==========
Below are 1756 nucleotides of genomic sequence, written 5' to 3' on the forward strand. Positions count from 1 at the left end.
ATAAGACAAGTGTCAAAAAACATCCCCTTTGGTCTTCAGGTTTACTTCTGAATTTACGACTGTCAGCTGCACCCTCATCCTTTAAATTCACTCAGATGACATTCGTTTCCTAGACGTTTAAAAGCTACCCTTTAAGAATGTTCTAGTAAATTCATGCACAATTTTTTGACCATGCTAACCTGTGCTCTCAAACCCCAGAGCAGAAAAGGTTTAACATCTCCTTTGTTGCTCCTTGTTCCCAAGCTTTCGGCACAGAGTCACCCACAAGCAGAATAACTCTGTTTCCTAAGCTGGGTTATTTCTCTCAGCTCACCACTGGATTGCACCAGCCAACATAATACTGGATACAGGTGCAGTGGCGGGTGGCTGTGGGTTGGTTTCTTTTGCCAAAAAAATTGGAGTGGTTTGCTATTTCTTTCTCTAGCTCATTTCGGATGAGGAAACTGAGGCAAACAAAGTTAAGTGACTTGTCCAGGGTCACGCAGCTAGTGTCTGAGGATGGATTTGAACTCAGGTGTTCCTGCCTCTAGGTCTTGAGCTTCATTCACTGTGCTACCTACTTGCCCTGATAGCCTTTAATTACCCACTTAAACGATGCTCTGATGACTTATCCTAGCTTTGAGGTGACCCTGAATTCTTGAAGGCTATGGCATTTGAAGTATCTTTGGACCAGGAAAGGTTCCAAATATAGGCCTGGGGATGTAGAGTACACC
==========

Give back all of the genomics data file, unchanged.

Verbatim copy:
Below are 1756 nucleotides of genomic sequence, written 5' to 3' on the forward strand. Positions count from 1 at the left end.
ATAAGACAAGTGTCAAAAAACATCCCCTTTGGTCTTCAGGTTTACTTCTGAATTTACGACTGTCAGCTGCACCCTCATCCTTTAAATTCACTCAGATGACATTCGTTTCCTAGACGTTTAAAAGCTACCCTTTAAGAATGTTCTAGTAAATTCATGCACAATTTTTTGACCATGCTAACCTGTGCTCTCAAACCCCAGAGCAGAAAAGGTTTAACATCTCCTTTGTTGCTCCTTGTTCCCAAGCTTTCGGCACAGAGTCACCCACAAGCAGAATAACTCTGTTTCCTAAGCTGGGTTATTTCTCTCAGCTCACCACTGGATTGCACCAGCCAACATAATACTGGATACAGGTGCAGTGGCGGGTGGCTGTGGGTTGGTTTCTTTTGCCAAAAAAATTGGAGTGGTTTGCTATTTCTTTCTCTAGCTCATTTCGGATGAGGAAACTGAGGCAAACAAAGTTAAGTGACTTGTCCAGGGTCACGCAGCTAGTGTCTGAGGATGGATTTGAACTCAGGTGTTCCTGCCTCTAGGTCTTGAGCTTCATTCACTGTGCTACCTACTTGCCCTGATAGCCTTTAATTACCCACTTAAACGATGCTCTGATGACTTATCCTAGCTTTGAGGTGACCCTGAATTCTTGAAGGCTATGGCATTTGAAGTATCTTTGGACCAGGAAAGGTTCCAAATATAGGCCTGGGGATGTAGAGTACACC